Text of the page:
"All right. I suppose we should convene another 'war council' to tell the battle commanders about the quatics' latest trick. Maybe they'll have some idea what it means."
     "I'm sure they know already, Your Majesty. After all, the scouts report directly to them, probably before coming to you. But it might be helpful to gather them together and hear some opinions. Frankly, though, as good as your generals might be against human foes, they lack the originality needed for a campaign against this sort of enemy. They're struggling for ideas."
     "You have a suggestion, I presume?"
     "Wil's son Gav. He has lived his entire life in Falnora, and his experience with non-humans, while admittedly limited, is greater than that of anyone born and bred in Vorti. He's in the city now, with a couple dozen of his men and, in my opinion, is being woefully underused. He should be briefed and admitted into the war councils with a general's rank."
     "Gav?" replied Lea, surprised. Wil's son had always seemed the most self-effacing of men, not a leader. He had rejected several invitations to sit on Lea's council and had never allowed the citizens of Falnora to name him as their official ruler.
     As if reading the queen's mind, Eya said, "I know Gav. I grew up almost as his little sister. He's quiet and unprepossessing, but don't underestimate him. When it comes down to it, he's as tough as they come. He's his father's son." Both of his fathers' son, she acknowledged silently.
     "Do you think he'd accept the position?"
     "You'll have to ask to find out. But if you explain your reasons, I think he will. A sense of duty is important to him."
     "All right," said Lea. "Have him summoned. And Guc as well. I know he probably doesn't want to be pried from Meg's bedside, but I have a few things to discuss with my wayward betrothed, not the least of which is how active a part he intends to play in the upcoming battle."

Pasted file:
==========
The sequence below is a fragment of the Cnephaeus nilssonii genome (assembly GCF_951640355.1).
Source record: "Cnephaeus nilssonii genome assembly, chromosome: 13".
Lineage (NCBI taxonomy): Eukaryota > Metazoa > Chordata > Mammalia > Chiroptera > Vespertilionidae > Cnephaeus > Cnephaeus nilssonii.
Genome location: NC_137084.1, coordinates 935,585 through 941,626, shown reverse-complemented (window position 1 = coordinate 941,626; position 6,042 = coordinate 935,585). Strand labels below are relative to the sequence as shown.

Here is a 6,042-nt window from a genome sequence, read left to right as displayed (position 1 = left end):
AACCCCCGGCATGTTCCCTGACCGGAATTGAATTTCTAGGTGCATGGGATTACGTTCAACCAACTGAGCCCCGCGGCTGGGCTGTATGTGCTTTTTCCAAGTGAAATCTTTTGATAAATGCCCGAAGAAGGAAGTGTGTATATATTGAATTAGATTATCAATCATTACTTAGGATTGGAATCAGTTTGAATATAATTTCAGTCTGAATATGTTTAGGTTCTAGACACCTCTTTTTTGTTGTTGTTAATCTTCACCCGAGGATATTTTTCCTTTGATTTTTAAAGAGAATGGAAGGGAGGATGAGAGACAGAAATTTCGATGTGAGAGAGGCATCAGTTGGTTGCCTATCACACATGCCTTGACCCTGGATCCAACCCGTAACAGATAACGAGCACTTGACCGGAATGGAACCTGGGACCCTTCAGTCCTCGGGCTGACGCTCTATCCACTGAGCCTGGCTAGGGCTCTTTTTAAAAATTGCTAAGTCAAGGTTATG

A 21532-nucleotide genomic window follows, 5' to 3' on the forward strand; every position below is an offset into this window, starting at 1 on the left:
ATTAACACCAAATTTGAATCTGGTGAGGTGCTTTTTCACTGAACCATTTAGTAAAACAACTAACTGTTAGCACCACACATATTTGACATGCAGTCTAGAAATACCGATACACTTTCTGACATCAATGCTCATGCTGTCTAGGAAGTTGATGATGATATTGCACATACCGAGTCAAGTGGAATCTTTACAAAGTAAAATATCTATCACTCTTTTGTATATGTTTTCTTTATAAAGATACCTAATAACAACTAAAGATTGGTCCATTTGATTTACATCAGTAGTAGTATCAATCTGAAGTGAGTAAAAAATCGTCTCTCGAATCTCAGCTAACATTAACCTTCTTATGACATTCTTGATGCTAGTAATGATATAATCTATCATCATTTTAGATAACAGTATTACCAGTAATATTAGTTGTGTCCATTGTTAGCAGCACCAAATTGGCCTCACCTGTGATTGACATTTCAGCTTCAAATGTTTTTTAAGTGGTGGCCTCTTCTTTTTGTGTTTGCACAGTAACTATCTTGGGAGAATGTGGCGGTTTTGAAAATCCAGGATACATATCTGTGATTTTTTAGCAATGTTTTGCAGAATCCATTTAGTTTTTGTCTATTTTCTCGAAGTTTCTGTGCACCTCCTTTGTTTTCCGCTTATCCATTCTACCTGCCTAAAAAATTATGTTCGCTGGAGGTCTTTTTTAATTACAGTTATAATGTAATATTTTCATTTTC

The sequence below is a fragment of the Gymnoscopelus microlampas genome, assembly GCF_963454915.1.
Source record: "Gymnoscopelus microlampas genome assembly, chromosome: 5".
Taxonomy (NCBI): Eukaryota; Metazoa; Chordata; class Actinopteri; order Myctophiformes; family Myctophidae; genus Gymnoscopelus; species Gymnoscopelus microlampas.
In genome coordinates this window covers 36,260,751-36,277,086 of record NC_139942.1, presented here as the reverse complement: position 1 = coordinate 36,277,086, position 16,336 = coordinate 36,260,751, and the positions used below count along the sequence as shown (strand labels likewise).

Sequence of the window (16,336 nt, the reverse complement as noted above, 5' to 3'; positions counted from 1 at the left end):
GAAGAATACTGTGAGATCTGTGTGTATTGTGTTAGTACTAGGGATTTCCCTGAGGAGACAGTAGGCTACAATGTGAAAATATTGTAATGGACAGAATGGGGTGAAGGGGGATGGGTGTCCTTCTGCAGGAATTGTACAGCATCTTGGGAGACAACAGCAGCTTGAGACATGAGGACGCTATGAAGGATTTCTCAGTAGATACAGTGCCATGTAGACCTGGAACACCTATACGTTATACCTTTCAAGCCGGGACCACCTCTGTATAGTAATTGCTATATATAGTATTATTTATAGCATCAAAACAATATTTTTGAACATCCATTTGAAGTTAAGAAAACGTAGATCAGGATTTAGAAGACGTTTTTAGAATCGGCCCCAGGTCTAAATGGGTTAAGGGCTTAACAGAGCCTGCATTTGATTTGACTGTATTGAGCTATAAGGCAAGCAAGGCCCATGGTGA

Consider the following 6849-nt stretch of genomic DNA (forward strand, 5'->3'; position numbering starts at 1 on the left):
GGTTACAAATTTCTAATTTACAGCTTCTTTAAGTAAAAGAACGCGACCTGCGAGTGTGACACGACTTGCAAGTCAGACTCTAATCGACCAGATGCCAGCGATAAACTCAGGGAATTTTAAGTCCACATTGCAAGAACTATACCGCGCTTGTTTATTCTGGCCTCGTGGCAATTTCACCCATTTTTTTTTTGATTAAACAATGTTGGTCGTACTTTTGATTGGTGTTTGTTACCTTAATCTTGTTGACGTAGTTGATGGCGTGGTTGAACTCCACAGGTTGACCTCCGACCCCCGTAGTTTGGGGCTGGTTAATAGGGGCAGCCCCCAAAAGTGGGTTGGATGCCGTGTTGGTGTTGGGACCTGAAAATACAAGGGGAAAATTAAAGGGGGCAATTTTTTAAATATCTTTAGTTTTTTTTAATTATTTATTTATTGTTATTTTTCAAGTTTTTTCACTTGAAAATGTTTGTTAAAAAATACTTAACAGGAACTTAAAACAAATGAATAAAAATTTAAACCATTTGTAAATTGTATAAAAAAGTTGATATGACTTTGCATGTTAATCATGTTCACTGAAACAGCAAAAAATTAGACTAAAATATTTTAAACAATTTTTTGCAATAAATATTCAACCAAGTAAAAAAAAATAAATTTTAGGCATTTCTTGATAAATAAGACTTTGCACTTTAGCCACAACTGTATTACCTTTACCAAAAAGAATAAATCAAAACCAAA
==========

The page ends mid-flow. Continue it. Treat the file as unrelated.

"You might consider suggesting he take up a position on the front lines, alongside all Tsab loyalists," said Eya.
     Unexpectedly, Lea let out a throaty chuckle. "Yes, that would solve a great many problems, wouldn't it?"
     Guc, more easily located than the chancellor's son, arrived first. With Eya not present, he appeared more at ease than he might have otherwise, his most recent conversation with the queen notwithstanding.
     "Your Majesty," he acknowledged, bowing perfunctorily. It was a sign of respect among equals. Lea had noticed that since the destruction of his city, Guc had gone to great lengths to emphasize he was still a lawfully crowned king.
     "Your Majesty," Lea responded in kind. "I have a few issues of strategy I wish to discuss with you. If you were in charge of this campaign, how would you handle it?"
     Guc considered. "Much the same way, I suspect. Vorti isn't as defensible as Tsab but, in the end, the walls didn't make any difference. I never expected a traitor in our midst. That, in fact, is one lesson you might learn. Don't believe everyone in Vorti is fighting for our survival. I don't understand how the quatics managed to turn the coats of a few Tsabians, but if they could do it there, it could happen here as well."
     "You think I should have troops police my own people?"
     "No. You'll need everyone in armor for the battle. But tell the men to watch their backs."
     "What else?"
     "I'd use magic. Early and often. We lost badly at Tsab, but if we'd had a pair of Apaths, victory might have been possible. Frankly, even though you have more men than I had, I don't think your force is large enough to stand toe-to-toe with the quatics. You've seen their style of battle. Hack off an arm, and they keep fighting with what they have left. They're strong and powerful, and what they lack in intelligence and quickness, they make up for with ferocity. The army is going to take a lot of casualties early. You have to bring magic into play to stem the quatic tide and keep morale up. We've yet to see how the quatics will react if they think they might lose."